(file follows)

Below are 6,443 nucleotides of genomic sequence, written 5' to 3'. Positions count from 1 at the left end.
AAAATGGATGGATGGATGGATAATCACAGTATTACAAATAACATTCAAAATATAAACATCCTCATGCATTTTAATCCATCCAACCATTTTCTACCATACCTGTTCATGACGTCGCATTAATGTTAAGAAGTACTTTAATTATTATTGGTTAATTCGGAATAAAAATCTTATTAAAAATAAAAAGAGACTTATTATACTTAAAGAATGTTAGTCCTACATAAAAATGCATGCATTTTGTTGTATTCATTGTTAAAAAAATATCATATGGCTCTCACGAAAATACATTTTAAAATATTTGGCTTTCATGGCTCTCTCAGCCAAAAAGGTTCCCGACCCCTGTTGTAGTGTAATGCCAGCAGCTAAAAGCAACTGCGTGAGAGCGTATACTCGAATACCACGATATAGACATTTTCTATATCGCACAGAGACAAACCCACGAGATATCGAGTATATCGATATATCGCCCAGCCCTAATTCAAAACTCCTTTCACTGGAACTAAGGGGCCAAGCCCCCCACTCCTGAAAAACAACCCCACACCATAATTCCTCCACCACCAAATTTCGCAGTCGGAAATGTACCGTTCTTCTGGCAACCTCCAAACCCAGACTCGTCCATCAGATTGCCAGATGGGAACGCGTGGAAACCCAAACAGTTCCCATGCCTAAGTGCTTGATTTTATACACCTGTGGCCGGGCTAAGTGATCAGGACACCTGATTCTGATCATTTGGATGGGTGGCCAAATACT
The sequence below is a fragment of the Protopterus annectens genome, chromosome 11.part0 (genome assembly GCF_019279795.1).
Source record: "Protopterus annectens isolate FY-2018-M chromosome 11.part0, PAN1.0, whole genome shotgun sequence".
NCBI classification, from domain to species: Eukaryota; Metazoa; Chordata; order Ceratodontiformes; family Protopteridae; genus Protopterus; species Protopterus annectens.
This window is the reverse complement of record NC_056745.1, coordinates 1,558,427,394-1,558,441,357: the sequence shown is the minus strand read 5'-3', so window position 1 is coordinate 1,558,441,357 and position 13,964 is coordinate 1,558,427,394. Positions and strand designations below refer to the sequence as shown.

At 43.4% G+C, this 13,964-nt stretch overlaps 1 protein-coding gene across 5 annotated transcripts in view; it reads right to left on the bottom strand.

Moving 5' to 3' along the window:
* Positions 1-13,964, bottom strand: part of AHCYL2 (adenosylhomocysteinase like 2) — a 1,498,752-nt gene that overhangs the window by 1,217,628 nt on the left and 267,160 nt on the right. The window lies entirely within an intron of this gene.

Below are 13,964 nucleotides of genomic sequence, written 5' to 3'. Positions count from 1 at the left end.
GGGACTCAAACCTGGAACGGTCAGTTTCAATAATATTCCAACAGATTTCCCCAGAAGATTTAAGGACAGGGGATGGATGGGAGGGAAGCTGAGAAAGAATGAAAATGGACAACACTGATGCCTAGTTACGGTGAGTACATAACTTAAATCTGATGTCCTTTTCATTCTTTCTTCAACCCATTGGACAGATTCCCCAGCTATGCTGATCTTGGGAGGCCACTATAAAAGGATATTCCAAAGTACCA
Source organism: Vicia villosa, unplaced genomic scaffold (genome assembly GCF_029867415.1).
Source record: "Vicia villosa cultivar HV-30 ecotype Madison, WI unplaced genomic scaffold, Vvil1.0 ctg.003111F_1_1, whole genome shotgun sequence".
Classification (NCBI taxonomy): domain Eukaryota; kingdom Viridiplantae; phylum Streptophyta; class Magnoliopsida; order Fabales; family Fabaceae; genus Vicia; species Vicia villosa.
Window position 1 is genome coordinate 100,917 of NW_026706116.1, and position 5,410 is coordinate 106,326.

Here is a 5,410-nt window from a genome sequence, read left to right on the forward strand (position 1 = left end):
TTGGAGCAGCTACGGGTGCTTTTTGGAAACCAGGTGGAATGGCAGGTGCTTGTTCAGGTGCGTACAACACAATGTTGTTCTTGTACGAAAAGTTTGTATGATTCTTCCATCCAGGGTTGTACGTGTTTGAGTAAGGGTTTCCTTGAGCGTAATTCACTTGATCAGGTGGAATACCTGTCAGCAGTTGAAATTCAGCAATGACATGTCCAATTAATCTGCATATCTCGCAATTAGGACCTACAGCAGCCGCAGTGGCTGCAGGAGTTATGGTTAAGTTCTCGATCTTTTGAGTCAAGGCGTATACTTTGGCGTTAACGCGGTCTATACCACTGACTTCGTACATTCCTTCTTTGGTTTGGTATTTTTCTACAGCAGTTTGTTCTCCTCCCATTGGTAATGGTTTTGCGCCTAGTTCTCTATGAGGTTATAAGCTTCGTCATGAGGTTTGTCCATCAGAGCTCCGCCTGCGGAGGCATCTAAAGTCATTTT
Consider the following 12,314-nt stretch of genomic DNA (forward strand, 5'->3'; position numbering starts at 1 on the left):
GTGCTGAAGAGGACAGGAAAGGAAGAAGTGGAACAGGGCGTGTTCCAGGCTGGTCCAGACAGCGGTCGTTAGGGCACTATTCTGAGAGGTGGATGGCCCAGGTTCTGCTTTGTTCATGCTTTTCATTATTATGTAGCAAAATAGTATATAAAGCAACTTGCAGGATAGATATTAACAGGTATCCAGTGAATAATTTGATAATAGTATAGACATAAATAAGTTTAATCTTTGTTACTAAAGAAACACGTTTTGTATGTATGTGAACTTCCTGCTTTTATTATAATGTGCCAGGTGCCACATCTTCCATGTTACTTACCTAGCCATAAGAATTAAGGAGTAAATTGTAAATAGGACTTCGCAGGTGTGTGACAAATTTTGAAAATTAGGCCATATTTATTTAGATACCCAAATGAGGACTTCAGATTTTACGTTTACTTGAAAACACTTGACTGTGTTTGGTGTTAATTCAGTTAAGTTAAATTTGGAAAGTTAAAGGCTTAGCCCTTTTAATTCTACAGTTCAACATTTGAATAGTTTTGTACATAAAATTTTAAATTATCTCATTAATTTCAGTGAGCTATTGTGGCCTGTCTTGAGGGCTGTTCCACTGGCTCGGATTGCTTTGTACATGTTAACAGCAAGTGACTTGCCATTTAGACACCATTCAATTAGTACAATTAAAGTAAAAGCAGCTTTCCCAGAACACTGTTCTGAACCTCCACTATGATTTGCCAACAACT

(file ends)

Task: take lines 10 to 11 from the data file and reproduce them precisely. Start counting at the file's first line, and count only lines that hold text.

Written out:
Below are 13,964 nucleotides of genomic sequence, written 5' to 3'. Positions count from 1 at the left end.
GGGACTCAAACCTGGAACGGTCAGTTTCAATAATATTCCAACAGATTTCCCCAGAAGATTTAAGGACAGGGGATGGATGGGAGGGAAGCTGAGAAAGAATGAAAATGGACAACACTGATGCCTAGTTACGGTGAGTACATAACTTAAATCTGATGTCCTTTTCATTCTTTCTTCAACCCATTGGACAGATTCCCCAGCTATGCTGATCTTGGGAGGCCACTATAAAAGGATATTCCAAAGTACCA